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News > Old Girls' Association > Life as a Junior Doctor

Life as a Junior Doctor

Megan Sambrook Smith D 2012 talks about her experiences of COVID as a junior doctor...
Interviewed for OGA Chain magazine 2020
Interviewed for OGA Chain magazine 2020

Megan Sambrook Smith D 2012 studied medicine at Brighton and Sussex Medical School. After three years of her degree, she decided to take a year out to study for her masters in global mental health at the London School of Hygiene and Tropical Medicine and King’s College, London. Having received her qualification, she returned to Brighton for the final two years of medicine and she successfully graduated.

Last year (2019) was the first of her two foundation years as a junior doctor at the Royal Berkshire Hospital. Megan spent her first four month placement in elderly care and then moved to her second placement in general surgery. Soon after this began, the COVID pandemic took hold, all routine surgery was cancelled and Megan found herself redeployed to a ‘hot’ COVID ward, meaning that all patients on that ward had tested positive for coronavirus. It was a very challenging time for Megan - she felt like she was going into battle every day.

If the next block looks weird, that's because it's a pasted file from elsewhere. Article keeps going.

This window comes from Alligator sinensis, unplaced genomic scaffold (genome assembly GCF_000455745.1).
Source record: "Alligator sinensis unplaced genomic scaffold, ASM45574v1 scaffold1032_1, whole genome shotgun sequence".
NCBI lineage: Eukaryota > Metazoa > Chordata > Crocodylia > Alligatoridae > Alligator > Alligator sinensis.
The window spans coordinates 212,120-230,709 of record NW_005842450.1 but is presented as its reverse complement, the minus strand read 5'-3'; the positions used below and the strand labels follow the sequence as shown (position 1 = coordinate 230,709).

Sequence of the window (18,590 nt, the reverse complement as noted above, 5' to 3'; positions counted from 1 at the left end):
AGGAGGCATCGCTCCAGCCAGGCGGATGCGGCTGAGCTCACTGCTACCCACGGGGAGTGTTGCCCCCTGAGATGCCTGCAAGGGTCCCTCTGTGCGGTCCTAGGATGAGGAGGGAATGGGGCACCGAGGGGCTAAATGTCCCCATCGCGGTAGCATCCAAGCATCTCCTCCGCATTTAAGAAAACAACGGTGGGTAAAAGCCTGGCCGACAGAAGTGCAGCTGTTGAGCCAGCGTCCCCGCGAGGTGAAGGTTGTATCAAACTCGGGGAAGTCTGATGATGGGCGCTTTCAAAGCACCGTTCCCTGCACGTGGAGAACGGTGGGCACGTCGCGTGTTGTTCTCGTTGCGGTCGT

Having been in this environment, Megan is also acutely aware of the mental effects that COVID has on patients, families and medical staff. During the daytime, Megan was working on the palliative COVID ward and the hardest part of her job was having to pass messages between terminally ill patients and their family members who could not come in to the ward to visit. She found it heart-breaking reading letters to the patients from their loved ones. Despite these challenges, she feels she has a privileged job because she is able to have such a positive impact on people’s lives when they are at their most vulnerable.

Now in her second foundation year, Megan is working in general paediatrics in Oxford. Here she treats children with conditions such as viral wheeze (a pre-asthma state) or for safeguarding referrals made by teachers and health visitors. In the near future, if the hospital staff aren’t redeployed again due to COVID, she hopes to finish her second year with two more placements - one in acute medicine (where she will be helping people suffering with general conditions who need a few days hospital care) and the other in research. Megan is interested in perinatal mental health research (i.e. the mental health of pregnant and post-birth women) and is considering a psychiatry specialty next year.

It’s a tough but very rewarding career and we wish Megan all the best with her work and studies.

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